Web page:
George Eliot

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Heraclitus was a Greek philosopher who maintained that strife and change are natural conditions of the universe. I am interested in philosophy and when reading recently about Heraclitus it came to mind that his “Logos,” theory reminded me very much of George Eliot’s writing style! It seems odd to parallel the teachings of a Greek philosopher to a Victorian novelist, but it may become clearer as I explain a bit more about this “Logos,” that Heraclitus talked of, and tell you a little about George Eliot’s life before she began writing fiction.

George Eliot was born Mary Ann (later Marian) Evans in 1819 near Nuneaton, England and died in 1880. She began writing fiction at the age of 38 and wrote a few novels, “Middlemarch,” being her final one. Until she began her fictional career she had worked as a rationalist journalist, and it was in this career that she reviewed learned books on religion and philosophy. She was a very learned woman and one who was the friend of many men even more learned than herself.

The quotation below, taken from “The English Novel,” by Walter Allen, perhaps links to her previous career in reviewing learned books; George Eliot lived in a much larger world of ideas, ideas which conditioned her views of fiction, the shape her novels took, and the very imagery of her prose. ” George Eliot’s learning helped shape her ideas about how society should act. Her Puritan background also helped shape her writing. As a young child she was brought up as a Puritan but at a relatively early age she rejected mainstream Puritan values and formed her own opinions of religion. Even though we know she, in a sense, rejected the Puritan religion, we can see that there are still some Puritan values in her mind somewhere.

Most people who have some sort of religious faith have morals based on this faith, and moral values play a strong part in “Middlemarch. ” After reading “Middlemarch,” it would seem the she intended to expose flaws in her characters in order to show the reader of their own weaknesses. In this sense “Middlemarch,” can be described as a satirical novel. George Eliot didn’t simply set out to write a good novel. She set out with the task of writing a novel that would express her views on society, one that would help people see the faults of themselves and their neighbours, and I think that her intention was fulfilled.

In writing “Middlemarch,” she has written a novel that goes to great depths in relation to the study of characters, their analysis, plots, themes and ideas. The critic B. Ifor Evans in “A short history of English Literature says;” “In George Eliot’s work, one is aware of her desire to enlarge the possibilities of the novel as a form of expression: she wishes to include new themes, to penetrate more deeply into character. ” To explain the “Logos,” theory one simply has to say that Heraclitus thought the world was one in which the only possible harmony was a delicate tension of opposing stresses.

It was not however a world of chaos, of strife and perpetual change in which there was no order, there was a living law called “Logos,” which kept things in balance. In “Middlemarch,” George Eliot has written a novel that incorporates many plots and themes and ties them together in such a fluid way that they all seem to interact seamlessly. We see through the course of the book how the actions of separate individuals can cause other individuals to change the course of their lives, there are many examples of this, and I will study some in greater detail later in this assignment.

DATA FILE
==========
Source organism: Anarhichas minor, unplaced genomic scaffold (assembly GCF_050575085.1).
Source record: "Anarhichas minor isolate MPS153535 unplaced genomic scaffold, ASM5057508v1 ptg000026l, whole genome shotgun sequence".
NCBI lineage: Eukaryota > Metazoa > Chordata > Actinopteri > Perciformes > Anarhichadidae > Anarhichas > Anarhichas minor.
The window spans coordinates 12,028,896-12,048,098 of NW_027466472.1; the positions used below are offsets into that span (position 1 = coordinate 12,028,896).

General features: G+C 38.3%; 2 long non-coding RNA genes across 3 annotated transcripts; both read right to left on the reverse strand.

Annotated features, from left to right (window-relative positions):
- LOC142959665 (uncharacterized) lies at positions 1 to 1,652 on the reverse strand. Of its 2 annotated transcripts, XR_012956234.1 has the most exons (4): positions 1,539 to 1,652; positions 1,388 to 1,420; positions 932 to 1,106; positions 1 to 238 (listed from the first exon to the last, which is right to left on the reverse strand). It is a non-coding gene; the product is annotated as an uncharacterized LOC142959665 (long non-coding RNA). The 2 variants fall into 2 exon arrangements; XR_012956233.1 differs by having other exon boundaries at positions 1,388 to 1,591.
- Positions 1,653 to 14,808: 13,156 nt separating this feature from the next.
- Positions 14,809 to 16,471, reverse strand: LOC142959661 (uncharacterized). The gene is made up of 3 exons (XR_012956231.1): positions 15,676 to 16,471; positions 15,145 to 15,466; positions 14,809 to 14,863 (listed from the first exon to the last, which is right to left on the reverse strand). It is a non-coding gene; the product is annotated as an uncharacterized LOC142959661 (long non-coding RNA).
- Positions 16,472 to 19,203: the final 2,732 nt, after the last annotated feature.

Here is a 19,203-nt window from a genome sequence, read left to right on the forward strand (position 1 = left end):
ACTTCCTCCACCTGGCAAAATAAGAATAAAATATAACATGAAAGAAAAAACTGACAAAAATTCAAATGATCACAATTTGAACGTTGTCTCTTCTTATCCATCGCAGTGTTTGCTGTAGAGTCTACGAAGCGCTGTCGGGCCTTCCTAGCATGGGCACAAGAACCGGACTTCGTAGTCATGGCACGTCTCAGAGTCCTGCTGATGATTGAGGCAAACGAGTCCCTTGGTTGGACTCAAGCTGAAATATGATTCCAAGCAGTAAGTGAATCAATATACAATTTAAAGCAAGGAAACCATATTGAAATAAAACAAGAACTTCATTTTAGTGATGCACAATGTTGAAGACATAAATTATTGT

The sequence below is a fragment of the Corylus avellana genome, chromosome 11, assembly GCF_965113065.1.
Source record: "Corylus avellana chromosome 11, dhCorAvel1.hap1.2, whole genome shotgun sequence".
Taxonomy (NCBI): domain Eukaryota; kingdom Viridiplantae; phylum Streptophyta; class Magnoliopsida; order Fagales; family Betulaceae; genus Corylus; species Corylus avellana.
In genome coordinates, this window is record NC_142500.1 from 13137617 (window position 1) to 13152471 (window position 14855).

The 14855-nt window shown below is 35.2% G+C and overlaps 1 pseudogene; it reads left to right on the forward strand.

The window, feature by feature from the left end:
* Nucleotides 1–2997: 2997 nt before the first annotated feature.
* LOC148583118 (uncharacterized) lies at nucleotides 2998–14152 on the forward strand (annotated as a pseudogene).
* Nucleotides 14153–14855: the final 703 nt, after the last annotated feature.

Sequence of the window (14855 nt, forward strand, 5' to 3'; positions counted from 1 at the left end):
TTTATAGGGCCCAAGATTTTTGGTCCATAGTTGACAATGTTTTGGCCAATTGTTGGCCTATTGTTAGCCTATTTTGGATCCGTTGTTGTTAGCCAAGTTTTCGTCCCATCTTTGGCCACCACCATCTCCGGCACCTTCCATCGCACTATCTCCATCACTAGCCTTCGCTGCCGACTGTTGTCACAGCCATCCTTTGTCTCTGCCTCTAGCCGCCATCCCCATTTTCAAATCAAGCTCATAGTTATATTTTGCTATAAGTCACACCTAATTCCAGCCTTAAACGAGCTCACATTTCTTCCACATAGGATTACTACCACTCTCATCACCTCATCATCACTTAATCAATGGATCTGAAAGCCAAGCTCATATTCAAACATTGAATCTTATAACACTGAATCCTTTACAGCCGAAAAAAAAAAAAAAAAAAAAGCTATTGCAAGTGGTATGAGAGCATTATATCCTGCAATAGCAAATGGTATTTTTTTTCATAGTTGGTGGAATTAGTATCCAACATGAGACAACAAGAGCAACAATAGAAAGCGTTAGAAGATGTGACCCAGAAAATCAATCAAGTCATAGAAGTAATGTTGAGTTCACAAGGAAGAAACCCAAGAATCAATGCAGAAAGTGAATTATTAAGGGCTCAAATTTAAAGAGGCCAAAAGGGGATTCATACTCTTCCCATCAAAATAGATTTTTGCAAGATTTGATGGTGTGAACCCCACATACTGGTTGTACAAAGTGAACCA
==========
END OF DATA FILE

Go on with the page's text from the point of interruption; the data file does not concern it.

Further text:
It is in this way that “Middlemarch,” reminds me of the “Logos,” idea. Every character and plot is equally and indivisibly linked, and the actions of one individual affect society as a whole. Society as a whole perpetually changes and interacts just as the natural world does, and the society in Victorian times was overshadowed by the moral and social expectations that people had of each other. The ‘living law’ in Victorian times for some people, for example Dorothea, was a moral law, she lived to do what was morally right in her eyes.

Some others, like Rosamond, lived by the law of society. She aimed to do what would please her suitors and peers, she did things that would cause her character to seem flawless, going to a finishing school, playing pleasant songs on the piano, acting like a lady and so on. Before writing this assignment, I thought it would be worthwhile to research a little about George Eliot’s other novels. Although I haven’t read them I wanted to see if I could find how George Eliot progressed through her works in terms of social and moral analysis.

In terms of her literary history, “Middlemarch,” was George Eliot’s final novel. “Adam Bede,” and “The Mill on the Floss,” are some of her others. I found an appropriate article online, taken from “The Atlantic Monthly,” which was originally published in June 1860. It reviews “The Mill on the Floss,” and compares it to George Eliot’s previous books. “It displays a far keener insight into human passion, a subtler analysis of motives and principles, and it suggests a mental and a moral philosophy nobler in themselves and truer to humanity and religion. Reading this quotation, without knowing which of her books they were talking about, we could easily interpret it to have been about “Middlemarch,” for in “Middlemarch” George Eliot analyses the motives and principles of characters in great depth, possibly even more so than she did in “The Mill on the Floss. ” From reading through other critical evaluations of her previous novels I can see that George Eliot was extremely interested in social and moral analysis, and I think that in “Middlemarch,” this is clear.